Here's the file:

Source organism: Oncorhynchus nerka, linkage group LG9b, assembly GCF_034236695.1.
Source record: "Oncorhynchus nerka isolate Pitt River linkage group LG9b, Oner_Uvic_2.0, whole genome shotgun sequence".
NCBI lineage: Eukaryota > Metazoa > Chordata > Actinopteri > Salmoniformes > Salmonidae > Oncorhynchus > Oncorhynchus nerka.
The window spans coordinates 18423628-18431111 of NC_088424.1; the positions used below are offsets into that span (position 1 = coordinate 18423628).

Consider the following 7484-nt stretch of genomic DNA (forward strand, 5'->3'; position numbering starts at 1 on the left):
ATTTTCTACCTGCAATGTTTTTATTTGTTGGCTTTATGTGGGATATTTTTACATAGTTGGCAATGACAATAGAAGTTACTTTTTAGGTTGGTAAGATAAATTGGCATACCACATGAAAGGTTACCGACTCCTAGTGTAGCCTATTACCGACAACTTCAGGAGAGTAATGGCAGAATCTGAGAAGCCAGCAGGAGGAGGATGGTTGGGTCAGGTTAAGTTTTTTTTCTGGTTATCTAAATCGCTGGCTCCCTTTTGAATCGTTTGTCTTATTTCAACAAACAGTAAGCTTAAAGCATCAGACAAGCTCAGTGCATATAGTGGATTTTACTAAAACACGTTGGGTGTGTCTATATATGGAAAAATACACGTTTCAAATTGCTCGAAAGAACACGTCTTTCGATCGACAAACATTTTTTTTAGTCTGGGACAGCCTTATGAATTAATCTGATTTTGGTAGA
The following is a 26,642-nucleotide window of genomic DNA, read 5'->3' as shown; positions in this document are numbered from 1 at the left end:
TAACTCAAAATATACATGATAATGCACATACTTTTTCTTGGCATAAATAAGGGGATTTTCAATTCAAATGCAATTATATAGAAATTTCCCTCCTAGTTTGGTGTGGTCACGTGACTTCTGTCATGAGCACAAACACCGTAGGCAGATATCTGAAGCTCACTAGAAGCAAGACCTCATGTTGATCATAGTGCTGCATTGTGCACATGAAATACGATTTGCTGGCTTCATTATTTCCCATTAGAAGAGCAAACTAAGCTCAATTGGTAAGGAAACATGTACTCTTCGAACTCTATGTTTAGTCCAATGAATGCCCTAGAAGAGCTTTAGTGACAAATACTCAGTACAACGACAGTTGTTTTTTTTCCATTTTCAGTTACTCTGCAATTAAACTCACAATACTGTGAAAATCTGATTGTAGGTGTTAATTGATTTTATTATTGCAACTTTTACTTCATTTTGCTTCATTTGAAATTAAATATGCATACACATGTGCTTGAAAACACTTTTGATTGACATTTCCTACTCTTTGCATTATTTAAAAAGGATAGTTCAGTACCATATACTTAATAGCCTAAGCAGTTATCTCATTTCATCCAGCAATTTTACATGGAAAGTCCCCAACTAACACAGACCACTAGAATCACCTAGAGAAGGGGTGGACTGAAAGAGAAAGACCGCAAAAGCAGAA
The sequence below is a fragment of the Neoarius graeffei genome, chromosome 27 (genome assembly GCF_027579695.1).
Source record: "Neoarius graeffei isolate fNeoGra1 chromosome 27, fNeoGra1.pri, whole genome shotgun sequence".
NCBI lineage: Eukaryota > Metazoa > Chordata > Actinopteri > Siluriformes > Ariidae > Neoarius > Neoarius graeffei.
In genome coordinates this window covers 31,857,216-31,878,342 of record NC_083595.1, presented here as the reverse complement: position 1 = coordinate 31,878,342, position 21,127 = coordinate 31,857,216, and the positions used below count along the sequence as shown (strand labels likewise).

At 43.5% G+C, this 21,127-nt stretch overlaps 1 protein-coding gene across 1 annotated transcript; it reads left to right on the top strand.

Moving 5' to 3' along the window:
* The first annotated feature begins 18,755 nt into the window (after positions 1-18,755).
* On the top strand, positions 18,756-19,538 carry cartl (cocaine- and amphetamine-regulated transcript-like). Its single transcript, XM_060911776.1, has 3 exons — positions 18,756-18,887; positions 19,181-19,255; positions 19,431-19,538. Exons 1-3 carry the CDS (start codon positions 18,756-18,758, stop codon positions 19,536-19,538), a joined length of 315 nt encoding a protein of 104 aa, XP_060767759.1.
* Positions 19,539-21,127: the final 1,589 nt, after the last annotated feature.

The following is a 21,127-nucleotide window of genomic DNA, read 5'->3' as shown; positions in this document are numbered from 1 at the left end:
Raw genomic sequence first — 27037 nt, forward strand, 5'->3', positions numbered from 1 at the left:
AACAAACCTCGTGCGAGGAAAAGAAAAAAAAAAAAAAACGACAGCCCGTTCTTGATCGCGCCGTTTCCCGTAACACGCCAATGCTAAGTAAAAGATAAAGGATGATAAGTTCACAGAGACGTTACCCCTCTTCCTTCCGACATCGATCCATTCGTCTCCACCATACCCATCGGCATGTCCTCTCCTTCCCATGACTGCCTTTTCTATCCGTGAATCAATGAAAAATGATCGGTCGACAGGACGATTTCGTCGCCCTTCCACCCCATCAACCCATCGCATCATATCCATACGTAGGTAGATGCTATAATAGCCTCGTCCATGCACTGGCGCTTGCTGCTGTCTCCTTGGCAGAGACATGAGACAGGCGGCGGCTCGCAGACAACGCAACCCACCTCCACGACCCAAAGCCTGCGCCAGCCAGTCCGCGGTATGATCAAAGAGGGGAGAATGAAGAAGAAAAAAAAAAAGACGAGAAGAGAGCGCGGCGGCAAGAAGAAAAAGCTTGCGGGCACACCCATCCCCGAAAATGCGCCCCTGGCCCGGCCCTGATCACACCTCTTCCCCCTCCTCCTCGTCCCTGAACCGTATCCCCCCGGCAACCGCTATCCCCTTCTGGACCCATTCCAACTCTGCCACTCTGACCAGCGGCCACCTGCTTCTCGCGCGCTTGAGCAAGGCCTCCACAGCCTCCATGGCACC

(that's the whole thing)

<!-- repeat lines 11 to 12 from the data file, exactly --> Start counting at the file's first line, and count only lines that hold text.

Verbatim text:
NCBI lineage: Eukaryota > Metazoa > Chordata > Actinopteri > Siluriformes > Ariidae > Neoarius > Neoarius graeffei.
In genome coordinates this window covers 31,857,216-31,878,342 of record NC_083595.1, presented here as the reverse complement: position 1 = coordinate 31,878,342, position 21,127 = coordinate 31,857,216, and the positions used below count along the sequence as shown (strand labels likewise).